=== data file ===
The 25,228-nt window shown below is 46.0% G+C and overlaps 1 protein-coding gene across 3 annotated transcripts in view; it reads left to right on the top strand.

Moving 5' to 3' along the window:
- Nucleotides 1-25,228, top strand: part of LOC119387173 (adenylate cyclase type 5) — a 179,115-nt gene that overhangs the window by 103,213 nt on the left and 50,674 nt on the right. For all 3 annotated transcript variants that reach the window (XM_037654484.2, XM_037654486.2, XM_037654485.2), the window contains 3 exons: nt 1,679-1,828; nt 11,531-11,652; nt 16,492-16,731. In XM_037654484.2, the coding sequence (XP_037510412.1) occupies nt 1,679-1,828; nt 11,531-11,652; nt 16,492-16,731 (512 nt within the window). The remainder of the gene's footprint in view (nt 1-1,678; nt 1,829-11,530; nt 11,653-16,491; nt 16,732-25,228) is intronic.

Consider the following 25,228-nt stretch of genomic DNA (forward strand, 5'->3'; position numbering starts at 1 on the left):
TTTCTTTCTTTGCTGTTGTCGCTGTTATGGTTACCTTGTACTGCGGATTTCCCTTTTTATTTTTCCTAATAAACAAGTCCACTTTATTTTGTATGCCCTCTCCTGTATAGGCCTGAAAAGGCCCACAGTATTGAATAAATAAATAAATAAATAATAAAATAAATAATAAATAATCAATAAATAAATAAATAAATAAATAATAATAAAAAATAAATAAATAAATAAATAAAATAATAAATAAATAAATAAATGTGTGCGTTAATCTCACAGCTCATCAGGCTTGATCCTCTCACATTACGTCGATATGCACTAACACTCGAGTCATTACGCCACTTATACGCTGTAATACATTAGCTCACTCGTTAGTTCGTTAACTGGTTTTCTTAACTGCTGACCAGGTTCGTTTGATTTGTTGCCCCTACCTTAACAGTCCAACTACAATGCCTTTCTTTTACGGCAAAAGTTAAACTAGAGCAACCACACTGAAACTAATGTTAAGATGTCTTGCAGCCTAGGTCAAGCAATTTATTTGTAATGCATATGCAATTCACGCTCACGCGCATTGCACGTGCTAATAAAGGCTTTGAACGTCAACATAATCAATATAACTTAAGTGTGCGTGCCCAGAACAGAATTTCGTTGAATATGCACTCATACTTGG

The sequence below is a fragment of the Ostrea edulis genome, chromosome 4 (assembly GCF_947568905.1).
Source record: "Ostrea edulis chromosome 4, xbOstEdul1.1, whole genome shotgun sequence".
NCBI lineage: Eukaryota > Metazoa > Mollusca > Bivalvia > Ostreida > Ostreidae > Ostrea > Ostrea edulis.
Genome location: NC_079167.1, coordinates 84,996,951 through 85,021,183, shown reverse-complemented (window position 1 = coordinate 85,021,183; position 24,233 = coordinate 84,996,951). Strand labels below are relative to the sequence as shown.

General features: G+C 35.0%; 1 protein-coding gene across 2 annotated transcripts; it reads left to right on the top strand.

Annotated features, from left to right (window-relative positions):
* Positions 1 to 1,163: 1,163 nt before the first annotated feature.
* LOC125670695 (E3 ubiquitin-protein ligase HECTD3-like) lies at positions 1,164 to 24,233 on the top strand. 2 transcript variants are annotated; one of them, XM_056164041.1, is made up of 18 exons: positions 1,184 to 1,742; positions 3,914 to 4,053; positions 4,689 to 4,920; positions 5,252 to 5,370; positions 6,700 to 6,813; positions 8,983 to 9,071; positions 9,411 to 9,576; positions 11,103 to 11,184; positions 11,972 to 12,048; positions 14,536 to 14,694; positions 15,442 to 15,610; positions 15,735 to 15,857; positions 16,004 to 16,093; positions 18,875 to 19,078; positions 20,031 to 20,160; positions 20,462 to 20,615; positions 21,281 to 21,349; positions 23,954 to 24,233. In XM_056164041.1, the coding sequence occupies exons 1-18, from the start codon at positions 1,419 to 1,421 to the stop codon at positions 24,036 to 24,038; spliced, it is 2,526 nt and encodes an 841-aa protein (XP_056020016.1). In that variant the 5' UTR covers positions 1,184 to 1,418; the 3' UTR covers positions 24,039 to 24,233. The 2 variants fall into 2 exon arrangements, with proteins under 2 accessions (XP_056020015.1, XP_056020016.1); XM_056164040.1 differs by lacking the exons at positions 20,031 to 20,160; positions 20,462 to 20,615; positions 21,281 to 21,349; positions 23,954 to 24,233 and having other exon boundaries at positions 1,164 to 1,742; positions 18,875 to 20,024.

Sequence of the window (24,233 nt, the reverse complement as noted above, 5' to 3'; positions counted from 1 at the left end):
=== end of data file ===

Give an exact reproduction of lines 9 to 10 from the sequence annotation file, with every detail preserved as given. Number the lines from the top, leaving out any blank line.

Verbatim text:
Genome location: NC_079167.1, coordinates 84,996,951 through 85,021,183, shown reverse-complemented (window position 1 = coordinate 85,021,183; position 24,233 = coordinate 84,996,951). Strand labels below are relative to the sequence as shown.

General features: G+C 35.0%; 1 protein-coding gene across 2 annotated transcripts; it reads left to right on the top strand.